It’s a warm summer evening and Devan Clapp is standing outside his two-story brick row house in northeast Baltimore’s Ramblewood neighborhood. The streets are quiet, with postage-stamp lawns; a transition area between the city and the suburbs of Baltimore County just a couple miles north.
This neighborhood, like every other Baltimore neighborhood Clapp’s family has lived in the last hundred years, was predominantly white, before it wasn’t. He talks of how, in the 1980s, the skin color of his mother and father, godmother and brother, drove their white neighbors up and over to the “more-welcoming” side of the county line.
Neighborhood - Percent - Youngster - Social - Security
“When I was younger, the neighborhood was divided, pretty much 50 percent white and 50 percent black. As a youngster I didn’t know it was happening, but now I look back and they’re all gone,” says the 39-year-old Social Security teleservice rep.
There are a few other areas in Baltimore with the same low crime rate and housing stability as Clapp’s neighborhood. However, most of those areas have seen heavy development and investment—bike lanes, tidy parks, and running paths. Clapp’s neighborhood looks as it did 30, maybe even 50, years ago.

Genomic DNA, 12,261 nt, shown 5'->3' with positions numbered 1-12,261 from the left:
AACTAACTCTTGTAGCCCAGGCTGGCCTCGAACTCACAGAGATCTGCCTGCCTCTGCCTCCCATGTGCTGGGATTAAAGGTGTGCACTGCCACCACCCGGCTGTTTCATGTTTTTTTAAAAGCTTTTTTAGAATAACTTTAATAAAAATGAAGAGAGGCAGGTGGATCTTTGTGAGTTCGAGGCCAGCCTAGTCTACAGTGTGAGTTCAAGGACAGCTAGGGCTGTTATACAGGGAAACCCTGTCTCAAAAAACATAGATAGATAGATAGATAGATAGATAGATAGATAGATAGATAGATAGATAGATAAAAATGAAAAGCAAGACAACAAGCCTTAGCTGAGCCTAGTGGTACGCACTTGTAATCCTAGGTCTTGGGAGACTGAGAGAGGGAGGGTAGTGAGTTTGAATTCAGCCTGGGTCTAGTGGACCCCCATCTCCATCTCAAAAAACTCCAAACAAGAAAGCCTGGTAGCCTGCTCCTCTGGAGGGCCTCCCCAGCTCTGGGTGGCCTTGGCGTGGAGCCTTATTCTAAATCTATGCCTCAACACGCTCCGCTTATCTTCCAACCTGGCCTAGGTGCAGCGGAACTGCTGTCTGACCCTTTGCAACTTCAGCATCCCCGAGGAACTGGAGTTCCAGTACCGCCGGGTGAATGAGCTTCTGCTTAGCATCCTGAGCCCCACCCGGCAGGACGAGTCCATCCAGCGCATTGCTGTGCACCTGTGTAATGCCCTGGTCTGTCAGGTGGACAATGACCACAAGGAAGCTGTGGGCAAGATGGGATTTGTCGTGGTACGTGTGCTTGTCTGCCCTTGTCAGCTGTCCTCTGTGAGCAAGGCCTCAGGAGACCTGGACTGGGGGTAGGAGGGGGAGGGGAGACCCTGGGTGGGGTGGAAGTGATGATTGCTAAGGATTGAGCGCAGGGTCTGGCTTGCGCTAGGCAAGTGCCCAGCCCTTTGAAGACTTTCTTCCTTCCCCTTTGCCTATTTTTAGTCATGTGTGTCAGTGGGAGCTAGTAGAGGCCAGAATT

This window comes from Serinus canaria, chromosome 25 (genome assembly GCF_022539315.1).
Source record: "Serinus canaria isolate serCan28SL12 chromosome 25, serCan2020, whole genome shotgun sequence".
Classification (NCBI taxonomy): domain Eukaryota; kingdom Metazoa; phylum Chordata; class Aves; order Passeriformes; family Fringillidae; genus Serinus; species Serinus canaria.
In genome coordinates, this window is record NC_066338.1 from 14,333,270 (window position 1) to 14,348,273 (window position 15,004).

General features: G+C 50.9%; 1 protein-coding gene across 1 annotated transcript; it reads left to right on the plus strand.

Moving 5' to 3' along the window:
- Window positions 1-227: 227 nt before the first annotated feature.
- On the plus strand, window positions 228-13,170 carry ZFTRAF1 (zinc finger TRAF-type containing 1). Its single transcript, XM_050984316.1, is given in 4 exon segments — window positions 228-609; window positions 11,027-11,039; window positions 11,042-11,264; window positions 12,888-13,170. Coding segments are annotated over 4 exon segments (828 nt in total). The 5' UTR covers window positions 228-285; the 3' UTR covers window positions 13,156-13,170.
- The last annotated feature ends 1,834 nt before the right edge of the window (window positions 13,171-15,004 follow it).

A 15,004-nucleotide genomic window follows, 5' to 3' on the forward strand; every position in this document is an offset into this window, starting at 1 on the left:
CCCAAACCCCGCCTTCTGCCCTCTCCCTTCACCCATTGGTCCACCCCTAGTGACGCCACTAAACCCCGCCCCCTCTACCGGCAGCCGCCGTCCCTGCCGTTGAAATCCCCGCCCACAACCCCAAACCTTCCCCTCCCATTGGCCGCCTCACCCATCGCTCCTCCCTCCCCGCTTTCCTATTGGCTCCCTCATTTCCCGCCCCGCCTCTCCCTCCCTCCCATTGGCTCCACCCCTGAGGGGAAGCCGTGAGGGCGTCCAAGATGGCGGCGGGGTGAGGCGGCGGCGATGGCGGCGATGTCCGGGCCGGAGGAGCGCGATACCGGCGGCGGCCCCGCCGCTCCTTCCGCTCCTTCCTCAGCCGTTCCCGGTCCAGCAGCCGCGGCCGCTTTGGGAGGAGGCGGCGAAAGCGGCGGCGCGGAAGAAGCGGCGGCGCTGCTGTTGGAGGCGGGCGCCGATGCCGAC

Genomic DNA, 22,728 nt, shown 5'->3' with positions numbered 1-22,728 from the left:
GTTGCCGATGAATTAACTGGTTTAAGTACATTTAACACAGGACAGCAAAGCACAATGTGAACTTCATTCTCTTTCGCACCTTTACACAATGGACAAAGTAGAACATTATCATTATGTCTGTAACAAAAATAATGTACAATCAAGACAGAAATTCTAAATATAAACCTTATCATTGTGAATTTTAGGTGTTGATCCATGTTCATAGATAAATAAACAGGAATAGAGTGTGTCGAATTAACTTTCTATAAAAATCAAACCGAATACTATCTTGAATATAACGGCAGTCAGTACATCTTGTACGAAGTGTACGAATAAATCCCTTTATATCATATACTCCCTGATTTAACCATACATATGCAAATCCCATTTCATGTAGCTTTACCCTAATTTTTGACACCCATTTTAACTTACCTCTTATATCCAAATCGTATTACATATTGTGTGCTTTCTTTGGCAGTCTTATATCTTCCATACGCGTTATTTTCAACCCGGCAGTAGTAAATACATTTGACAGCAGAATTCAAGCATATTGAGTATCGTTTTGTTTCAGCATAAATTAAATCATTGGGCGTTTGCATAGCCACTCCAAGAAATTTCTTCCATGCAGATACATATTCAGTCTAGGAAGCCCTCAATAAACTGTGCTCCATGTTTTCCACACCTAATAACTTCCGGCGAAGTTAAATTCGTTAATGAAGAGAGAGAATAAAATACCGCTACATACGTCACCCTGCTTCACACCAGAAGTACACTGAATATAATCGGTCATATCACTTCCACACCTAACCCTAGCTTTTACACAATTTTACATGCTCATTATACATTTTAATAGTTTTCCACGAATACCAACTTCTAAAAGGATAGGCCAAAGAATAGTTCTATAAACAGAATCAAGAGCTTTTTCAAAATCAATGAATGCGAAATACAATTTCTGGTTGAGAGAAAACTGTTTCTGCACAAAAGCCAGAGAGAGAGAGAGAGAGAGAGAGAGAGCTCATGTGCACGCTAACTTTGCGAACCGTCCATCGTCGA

Alley - Streets - Pavement - Run - Clapp
“I’m standing outside right now and looking at the alley, the streets, and the pavement. It just doesn’t scream I want to go for a run,” says Clapp. It’s not that he’s against running those streets—he often logs a few evening miles in the neighborhood. But in his part of the city, running paths are nonexistent and the closest runnable park is three miles away.
Devan Clapp readies for a run at Belvedere Square in northern Baltimore.
Baltimore - Clapp - Neighborhood - Most—neighborhoods - Lives
Even so, within Baltimore, Clapp’s neighborhood is better than most—neighborhoods where sedentary lives are bred from childhood; places left in the margins of Baltimore while resources pour into the already-affluent blocks. Those historically overlooked areas are large swaths...
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